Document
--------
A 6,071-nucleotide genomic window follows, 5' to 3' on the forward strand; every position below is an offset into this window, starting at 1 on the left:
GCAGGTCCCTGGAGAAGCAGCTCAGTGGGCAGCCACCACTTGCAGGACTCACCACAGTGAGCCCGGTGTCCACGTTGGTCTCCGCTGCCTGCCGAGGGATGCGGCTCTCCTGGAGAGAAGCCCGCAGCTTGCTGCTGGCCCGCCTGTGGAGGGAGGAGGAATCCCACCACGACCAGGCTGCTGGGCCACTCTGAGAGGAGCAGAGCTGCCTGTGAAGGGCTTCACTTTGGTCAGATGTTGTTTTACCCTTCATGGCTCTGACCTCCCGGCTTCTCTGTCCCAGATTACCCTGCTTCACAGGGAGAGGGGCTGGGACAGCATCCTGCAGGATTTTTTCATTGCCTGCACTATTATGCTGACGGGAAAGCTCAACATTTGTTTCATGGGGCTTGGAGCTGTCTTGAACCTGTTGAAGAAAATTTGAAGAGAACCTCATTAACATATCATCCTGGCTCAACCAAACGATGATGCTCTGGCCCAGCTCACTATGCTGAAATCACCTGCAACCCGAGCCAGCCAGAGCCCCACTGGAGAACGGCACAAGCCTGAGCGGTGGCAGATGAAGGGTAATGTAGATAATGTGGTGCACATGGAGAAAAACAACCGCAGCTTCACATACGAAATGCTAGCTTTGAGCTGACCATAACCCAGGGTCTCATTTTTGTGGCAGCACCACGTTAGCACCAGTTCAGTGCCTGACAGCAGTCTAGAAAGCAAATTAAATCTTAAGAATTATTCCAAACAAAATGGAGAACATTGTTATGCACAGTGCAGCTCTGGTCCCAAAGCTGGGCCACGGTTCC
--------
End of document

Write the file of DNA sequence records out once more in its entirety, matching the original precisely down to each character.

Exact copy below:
A 6,071-nucleotide genomic window follows, 5' to 3' on the forward strand; every position below is an offset into this window, starting at 1 on the left:
GCAGGTCCCTGGAGAAGCAGCTCAGTGGGCAGCCACCACTTGCAGGACTCACCACAGTGAGCCCGGTGTCCACGTTGGTCTCCGCTGCCTGCCGAGGGATGCGGCTCTCCTGGAGAGAAGCCCGCAGCTTGCTGCTGGCCCGCCTGTGGAGGGAGGAGGAATCCCACCACGACCAGGCTGCTGGGCCACTCTGAGAGGAGCAGAGCTGCCTGTGAAGGGCTTCACTTTGGTCAGATGTTGTTTTACCCTTCATGGCTCTGACCTCCCGGCTTCTCTGTCCCAGATTACCCTGCTTCACAGGGAGAGGGGCTGGGACAGCATCCTGCAGGATTTTTTCATTGCCTGCACTATTATGCTGACGGGAAAGCTCAACATTTGTTTCATGGGGCTTGGAGCTGTCTTGAACCTGTTGAAGAAAATTTGAAGAGAACCTCATTAACATATCATCCTGGCTCAACCAAACGATGATGCTCTGGCCCAGCTCACTATGCTGAAATCACCTGCAACCCGAGCCAGCCAGAGCCCCACTGGAGAACGGCACAAGCCTGAGCGGTGGCAGATGAAGGGTAATGTAGATAATGTGGTGCACATGGAGAAAAACAACCGCAGCTTCACATACGAAATGCTAGCTTTGAGCTGACCATAACCCAGGGTCTCATTTTTGTGGCAGCACCACGTTAGCACCAGTTCAGTGCCTGACAGCAGTCTAGAAAGCAAATTAAATCTTAAGAATTATTCCAAACAAAATGGAGAACATTGTTATGCACAGTGCAGCTCTGGTCCCAAAGCTGGGCCACGGTTCC